Ruling at recovery: Five ways to make mistakes “moments to remember”
My mom was recently in Colorado visiting us. One evening when I got home from work, there was a bouquet of flowers on the counter. My mom has quite a green thumb and these flowers seemed to be dying. It was unusual, so I asked, “What’s the story with the flowers?” My mom laughed and proceeded to share with me that she had gone shopping for flowers for our front porch.
She told me that she was looking for a certain type of flower and was not able to find it within the store. This particular store employs greeters who also connect with shoppers as they exit. As she was on her way out, the gentleman asked my mom, “Did you find everything today?” She said, “No, I was looking for this particular flower and didn’t find it, could you help me?” He said, “No, but would you like some free flowers?” He handed her a bouquet of dying flowers. Always one to be gracious, my mom thanked the greeter and headed out to her car. On the way out, she almost immediately found the flowers she had been looking for in a promotional display. She zipped back in the store to pay for the flowers and tried to avoid eye contact with the greeter, pleased that she had found what she came for and also a bit frustrated and confused by the overall experience.
My family and I had a similar experience just this weekend at a local restaurant. We’ve become fans of this local spot as they have a nice outdoor seating section in the back that my daughter enjoys tremendously since many other families with kiddos go there as well. When we arrived, they were quite busy and we ended up with a table in the front of the restaurant. MacKenzie wanted to go out back and see who was there in case we knew anyone and when we got outside, there were at least two open tables. I went in to ask the hostess if we could move out to the back. She shared that the tables we saw were too big to seat a group of three, but she assured me that at least two tables were likely wrapping up and they’d move us as soon as those tables vacated.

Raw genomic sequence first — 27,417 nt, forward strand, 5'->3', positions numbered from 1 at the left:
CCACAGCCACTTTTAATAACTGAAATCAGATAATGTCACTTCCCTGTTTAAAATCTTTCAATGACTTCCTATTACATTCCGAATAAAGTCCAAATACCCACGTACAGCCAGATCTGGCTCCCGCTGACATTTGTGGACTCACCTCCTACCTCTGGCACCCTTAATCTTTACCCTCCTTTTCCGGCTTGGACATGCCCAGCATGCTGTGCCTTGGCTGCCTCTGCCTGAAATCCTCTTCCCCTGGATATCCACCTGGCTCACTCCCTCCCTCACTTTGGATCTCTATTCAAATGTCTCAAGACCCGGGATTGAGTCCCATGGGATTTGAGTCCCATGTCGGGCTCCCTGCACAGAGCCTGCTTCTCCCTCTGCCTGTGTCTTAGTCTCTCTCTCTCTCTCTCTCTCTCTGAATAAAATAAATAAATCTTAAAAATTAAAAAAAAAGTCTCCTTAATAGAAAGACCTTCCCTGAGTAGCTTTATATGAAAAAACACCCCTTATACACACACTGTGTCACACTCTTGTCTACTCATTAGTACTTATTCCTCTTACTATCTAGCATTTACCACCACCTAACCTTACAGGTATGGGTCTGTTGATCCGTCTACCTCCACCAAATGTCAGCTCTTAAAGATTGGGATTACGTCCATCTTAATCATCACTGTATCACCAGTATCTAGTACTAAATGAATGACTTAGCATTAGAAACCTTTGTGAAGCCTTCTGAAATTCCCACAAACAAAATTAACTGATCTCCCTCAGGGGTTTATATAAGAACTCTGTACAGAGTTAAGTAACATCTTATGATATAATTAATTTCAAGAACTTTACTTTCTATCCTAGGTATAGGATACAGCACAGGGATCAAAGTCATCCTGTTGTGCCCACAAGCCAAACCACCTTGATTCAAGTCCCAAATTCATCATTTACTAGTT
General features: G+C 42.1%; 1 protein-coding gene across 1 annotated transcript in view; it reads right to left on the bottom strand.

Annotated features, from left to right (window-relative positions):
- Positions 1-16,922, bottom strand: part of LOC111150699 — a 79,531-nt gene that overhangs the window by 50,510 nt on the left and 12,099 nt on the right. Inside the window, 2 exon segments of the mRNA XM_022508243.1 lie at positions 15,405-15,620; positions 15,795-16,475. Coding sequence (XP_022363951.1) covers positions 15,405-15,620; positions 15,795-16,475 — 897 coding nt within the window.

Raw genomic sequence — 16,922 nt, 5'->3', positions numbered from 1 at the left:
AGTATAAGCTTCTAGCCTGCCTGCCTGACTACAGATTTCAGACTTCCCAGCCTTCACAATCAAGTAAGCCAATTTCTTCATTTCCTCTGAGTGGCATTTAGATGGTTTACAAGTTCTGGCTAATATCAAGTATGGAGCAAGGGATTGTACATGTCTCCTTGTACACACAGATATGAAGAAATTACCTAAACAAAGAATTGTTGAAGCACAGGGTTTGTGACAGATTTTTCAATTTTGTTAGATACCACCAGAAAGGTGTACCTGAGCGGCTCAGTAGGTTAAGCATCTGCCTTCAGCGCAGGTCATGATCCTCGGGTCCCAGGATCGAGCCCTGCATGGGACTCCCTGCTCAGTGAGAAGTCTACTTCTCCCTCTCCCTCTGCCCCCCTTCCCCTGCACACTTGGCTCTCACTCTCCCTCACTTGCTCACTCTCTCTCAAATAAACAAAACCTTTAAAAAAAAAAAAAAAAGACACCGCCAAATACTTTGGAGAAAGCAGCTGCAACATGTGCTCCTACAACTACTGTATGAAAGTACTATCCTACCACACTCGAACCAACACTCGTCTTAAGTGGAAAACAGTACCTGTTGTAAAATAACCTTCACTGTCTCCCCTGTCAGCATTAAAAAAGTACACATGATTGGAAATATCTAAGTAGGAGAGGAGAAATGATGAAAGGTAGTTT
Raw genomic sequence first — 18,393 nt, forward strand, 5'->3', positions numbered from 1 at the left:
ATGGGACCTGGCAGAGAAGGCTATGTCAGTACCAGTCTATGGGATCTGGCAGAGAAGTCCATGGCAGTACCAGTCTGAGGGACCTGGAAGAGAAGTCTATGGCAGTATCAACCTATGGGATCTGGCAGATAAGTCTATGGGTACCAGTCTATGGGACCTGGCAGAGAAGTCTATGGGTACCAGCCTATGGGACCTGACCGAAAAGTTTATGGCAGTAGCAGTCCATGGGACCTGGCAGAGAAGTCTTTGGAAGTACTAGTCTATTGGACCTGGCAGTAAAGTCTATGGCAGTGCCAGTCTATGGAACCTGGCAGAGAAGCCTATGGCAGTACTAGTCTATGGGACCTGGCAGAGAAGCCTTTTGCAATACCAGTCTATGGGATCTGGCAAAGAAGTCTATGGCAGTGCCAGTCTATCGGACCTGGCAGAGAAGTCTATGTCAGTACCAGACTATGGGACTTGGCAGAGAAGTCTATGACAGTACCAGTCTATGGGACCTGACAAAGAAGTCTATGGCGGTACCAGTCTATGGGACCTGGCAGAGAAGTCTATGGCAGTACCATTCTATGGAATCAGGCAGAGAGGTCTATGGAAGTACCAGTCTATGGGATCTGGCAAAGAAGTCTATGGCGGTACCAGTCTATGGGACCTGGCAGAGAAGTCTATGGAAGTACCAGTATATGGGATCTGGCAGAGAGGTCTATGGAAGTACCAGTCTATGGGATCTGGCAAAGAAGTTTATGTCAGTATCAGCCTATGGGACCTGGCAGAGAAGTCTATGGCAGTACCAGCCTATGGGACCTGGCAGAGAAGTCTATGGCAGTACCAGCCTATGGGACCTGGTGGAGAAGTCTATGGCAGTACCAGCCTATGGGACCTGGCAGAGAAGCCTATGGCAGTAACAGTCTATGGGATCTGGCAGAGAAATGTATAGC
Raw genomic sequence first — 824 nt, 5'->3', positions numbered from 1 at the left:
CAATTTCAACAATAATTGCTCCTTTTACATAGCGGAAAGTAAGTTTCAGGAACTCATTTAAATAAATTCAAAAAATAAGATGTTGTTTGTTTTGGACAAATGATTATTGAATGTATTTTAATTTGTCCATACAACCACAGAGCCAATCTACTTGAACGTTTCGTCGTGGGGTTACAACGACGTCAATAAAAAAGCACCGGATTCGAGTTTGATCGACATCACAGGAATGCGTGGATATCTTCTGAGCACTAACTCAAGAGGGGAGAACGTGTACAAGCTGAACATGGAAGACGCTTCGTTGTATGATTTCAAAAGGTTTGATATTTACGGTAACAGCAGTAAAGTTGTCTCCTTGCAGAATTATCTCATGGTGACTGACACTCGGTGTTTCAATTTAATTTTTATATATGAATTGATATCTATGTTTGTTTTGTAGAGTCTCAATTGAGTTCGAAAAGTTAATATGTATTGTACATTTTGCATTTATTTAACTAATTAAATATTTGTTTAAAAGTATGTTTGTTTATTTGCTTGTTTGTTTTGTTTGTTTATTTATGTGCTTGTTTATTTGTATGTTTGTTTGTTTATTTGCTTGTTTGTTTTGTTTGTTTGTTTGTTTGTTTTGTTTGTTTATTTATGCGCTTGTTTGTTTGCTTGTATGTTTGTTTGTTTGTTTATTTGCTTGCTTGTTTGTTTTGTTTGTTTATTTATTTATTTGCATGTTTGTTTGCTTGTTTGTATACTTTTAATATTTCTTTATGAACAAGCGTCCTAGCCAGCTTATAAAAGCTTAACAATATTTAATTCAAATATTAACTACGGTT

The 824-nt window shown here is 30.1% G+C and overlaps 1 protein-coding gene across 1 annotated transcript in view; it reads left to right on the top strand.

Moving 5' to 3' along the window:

We returned to our table and enjoyed an appetizer. Our waiter came back and we placed our order. I returned to the hostess and asked again about moving and she again assured me that they would be moving us soon. Our food came, we ate, MacKenzie asked to go outside again and we did, only to find two empty smaller tables. MacKenzie asked me why we weren’t being moved and I said, “I’m not sure, but we’ll find out.” As we approached the hostess stand, she looked at me and within seconds showed a look of dread. Clearly, she had forgotten about moving us. She looked away. I took MacKenzie to our table and went inside to talk with the hostess. She said, “Sorry about that, we were just really busy in the back today.” Without waiting for a response, she rushed to a group of waitstaff and started to whisper. We paid our bill and left. My husband Scott and I discussed our frustration and started talking about other places we could go in the future.
At Canvas, we know that we exist as a credit union to serve our members. We ask for feedback from our members across all experiences including transactions, new account openings, loans and more. We know that we will never be perfect, but we ask for the input so that we can learn, grow and improve the experience. In those cases where we hear that we really missed the mark, we have a process by which our leaders reach out to our members to apologize and talk directly with our members in order to apply the learning.
Planning for service recovery is imperative to creating a culture of exceptional service. As humans, we will make mistakes. In fact, beyond human error, our systems will fail us at times too. Thoroughly understanding our approach and setting expectations with our teams about how we react when things go wrong, ensures that we will recover more quickly, retain our members, and ultimately turn those occasional mistakes into moments of truth.